Strips of wood could be screwed to the rolling cabinet. The strips of wood could be held up from the mounting surface on the rolling cabinet with some rubber grommets. Then the planer could be attached to the strips of wood with a separate set of screws, again using grommets between the planer and the strips of wood. Rubber grommets of various sizes are available in the plumbing section of the home center and are not very expensive. I have not looked but rubber grommets used to isolate the blower assembly from a furnace frame may also be available in the HVAC section of the home center. If available, these would be better than those in the plumbing section. In this mounting configuration some vibration from the planer could be transferred to the wooden strips mainly through the attaching screws, but since the wooden strips are isolated from the rolling cabinet by the rubber grommets and mounted with separate screws, conductive vibration to the rolling cart should be greatly reduced.

The second idea is to absorb some of the sound from the planer. Two products I have used to quiet the dust collector are denim batten insulation and UltraSonic Acoustical panels; both are sound absorbing materials. The denim insulation could be cut and laid under the planer bed, assuming a cavity under the bed exists. The UltraSonic Acoustical Panels I used were 12” x 12” x 1” thick. These could be applied to sides and top of the planer on the OUTSIDE using an outdoor double stick carpet tape. Obviously mounting sound absorbing panels within the planer housing would be a really bad idea. Indoor double stick carpet tape would likely fail over time.

Even after these additional steps the planer will still make a lot of racket, just not as much. The interesting noise canceling technology, of which I know nothing, might also be worth researching.

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Richard H

483 posts in 1102 days

#10 posted 06-24-2016 01:29 PM

Floor standing planers especially ones with Helical heads are MUCH quieter than those bench tops ones with universal motors. I used some Grizzly 15” and 20” ones in a shop and while I won’t say they are quiet you can hear someone talk to you when using them compared to my bench top unit where it’s load even with my ear muffs on. While I’m sure a helical head would help a bench top unit if this is really a direction you want to go down I think you would be much better off putting that money towards a 15” floor standing unit instead.

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Lucas Mood

19 posts in 498 days

#11 posted 06-25-2016 09:21 PM

Our dog had anxiety with thunder and fireworks and such. There are a few things available. The “ThunderShirt” worked well to calm him a bit. There’s also the happy hoodie –
Not always a favorite for the dog, or particularly beguiling for that matter but somewhat effective.

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3336 posts in 3317 days

#12 posted 06-25-2016 11:18 PM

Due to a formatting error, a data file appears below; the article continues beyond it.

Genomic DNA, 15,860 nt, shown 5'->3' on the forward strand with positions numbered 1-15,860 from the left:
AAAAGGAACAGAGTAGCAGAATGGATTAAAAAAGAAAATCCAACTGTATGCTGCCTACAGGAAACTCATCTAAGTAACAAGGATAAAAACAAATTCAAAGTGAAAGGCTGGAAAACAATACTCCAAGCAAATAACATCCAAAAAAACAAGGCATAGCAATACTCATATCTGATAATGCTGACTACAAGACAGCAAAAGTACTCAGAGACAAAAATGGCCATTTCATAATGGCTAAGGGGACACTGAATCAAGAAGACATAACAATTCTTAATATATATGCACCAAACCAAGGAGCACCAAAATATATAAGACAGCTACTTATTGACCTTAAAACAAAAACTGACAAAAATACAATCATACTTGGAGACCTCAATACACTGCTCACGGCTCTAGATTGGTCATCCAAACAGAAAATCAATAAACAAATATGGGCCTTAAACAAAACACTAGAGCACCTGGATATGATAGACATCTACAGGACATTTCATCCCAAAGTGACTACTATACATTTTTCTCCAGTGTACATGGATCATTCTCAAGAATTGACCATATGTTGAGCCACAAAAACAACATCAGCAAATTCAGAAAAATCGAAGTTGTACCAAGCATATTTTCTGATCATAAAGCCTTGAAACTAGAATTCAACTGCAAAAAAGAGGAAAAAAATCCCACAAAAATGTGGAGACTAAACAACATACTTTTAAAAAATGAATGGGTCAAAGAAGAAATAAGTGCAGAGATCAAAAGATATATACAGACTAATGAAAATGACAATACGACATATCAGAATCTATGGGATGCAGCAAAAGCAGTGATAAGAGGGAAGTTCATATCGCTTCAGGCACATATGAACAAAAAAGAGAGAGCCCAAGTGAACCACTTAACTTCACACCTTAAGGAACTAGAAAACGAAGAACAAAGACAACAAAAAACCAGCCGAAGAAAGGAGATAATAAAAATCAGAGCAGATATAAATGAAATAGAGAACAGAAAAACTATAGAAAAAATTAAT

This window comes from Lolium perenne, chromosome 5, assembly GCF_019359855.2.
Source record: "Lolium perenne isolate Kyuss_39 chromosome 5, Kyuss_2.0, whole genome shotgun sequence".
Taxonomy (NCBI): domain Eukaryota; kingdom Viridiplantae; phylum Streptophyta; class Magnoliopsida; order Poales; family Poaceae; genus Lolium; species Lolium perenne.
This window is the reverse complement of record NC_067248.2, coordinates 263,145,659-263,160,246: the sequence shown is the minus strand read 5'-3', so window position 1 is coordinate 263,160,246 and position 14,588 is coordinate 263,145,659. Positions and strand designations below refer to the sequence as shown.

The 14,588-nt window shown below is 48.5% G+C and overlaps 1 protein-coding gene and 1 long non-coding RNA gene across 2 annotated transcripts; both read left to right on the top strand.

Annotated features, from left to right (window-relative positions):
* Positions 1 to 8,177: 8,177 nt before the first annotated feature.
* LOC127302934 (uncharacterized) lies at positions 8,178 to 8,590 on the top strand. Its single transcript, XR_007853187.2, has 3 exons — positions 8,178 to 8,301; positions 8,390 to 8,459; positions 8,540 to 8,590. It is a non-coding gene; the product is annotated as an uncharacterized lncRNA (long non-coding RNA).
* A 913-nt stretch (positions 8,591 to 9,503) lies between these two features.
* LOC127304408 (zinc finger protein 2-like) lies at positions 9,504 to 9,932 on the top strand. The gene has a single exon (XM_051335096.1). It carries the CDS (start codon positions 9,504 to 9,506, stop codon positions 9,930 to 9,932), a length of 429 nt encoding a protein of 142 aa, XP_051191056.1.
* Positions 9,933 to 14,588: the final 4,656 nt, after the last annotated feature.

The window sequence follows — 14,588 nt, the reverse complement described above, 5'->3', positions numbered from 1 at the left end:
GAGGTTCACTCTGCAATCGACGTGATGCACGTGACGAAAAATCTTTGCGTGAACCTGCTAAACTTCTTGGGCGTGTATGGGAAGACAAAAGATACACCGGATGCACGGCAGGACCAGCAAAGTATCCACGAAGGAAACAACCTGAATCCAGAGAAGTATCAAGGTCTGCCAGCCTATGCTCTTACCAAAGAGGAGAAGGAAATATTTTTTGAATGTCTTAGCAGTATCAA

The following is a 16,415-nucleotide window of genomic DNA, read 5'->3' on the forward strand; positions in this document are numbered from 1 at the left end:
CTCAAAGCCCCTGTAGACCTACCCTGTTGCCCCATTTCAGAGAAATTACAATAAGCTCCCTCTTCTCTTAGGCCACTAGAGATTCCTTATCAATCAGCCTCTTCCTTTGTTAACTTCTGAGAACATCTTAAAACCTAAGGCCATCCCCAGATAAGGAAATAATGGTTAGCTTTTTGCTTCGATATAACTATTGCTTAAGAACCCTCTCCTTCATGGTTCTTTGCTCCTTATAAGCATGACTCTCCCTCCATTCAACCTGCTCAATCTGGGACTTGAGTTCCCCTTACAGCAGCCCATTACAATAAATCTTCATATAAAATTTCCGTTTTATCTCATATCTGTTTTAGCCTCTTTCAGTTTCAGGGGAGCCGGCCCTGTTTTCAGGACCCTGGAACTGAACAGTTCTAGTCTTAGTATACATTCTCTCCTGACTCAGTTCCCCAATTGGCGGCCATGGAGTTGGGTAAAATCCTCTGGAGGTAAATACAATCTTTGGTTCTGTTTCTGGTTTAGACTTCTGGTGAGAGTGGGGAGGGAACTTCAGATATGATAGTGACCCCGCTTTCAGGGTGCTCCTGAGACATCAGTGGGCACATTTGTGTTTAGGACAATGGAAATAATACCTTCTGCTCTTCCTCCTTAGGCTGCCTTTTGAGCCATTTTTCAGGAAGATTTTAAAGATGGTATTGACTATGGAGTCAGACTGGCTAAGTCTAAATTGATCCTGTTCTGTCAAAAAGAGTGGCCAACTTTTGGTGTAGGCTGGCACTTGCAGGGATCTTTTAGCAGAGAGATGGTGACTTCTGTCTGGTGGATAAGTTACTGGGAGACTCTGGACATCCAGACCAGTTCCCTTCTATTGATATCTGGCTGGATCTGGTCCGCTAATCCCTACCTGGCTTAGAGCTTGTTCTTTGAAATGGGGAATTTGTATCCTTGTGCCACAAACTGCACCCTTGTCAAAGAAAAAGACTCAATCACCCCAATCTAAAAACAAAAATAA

JBrow – thanks for the ideas. That might cut it down a bit and from your explantation – I can do that without much trouble.

Lucas – Peter has a bomber jacket that is tight and work as his thunder shirt. The first July 4th I had Peter the firecrackers scare him so bad I thought I was going to have to get him sedated. I remembered about the thunder shirt that a friend uses with his dog – so I took a large towel and wrapped him up real good and help him to well past midnight. It helps a lot.

-- "Our past judges our present." JFK - 1962; American Heritage Magazine

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4527 posts in 1934 days

#13 posted 07-03-2016 12:21 PM

Fortunately I have a well insulated stand alone shop in the back yard so that takes care of surrounding noise as for as my hearing I use a set of ear protection.

-- Randy - If I'm not on LJ's then I'm making Saw Dust. Please feel free to visit my store location at

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1259 posts in 1279 days

#14 posted 07-03-2016 06:59 PM

I don’t use my planer very much but when I do I put it on a old black n decker workmate. My little buddy doesn’t mind it all that much and just runs around in the yard till I’m done. Which is fine with me I don’t want her around the loud tools anyways if I need hearing protection so does she. But she does love her some time in the Spanish cedar hand plane shavings. She also like laying around in the planer dust to but likes the hand plane shavings better. You could also try to minimize the echoing by finding out if the base is hollow and filling it up.
Good luck and let us know what the db difference is when you try new things I know the iPhone has a db meter that I have used in the past don’t remeber if it was a app or not though.

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1259 posts in 1279 days

#15 posted 07-03-2016 07:07 PM

For those who don’t know wether or not to make cake or pie for the holiday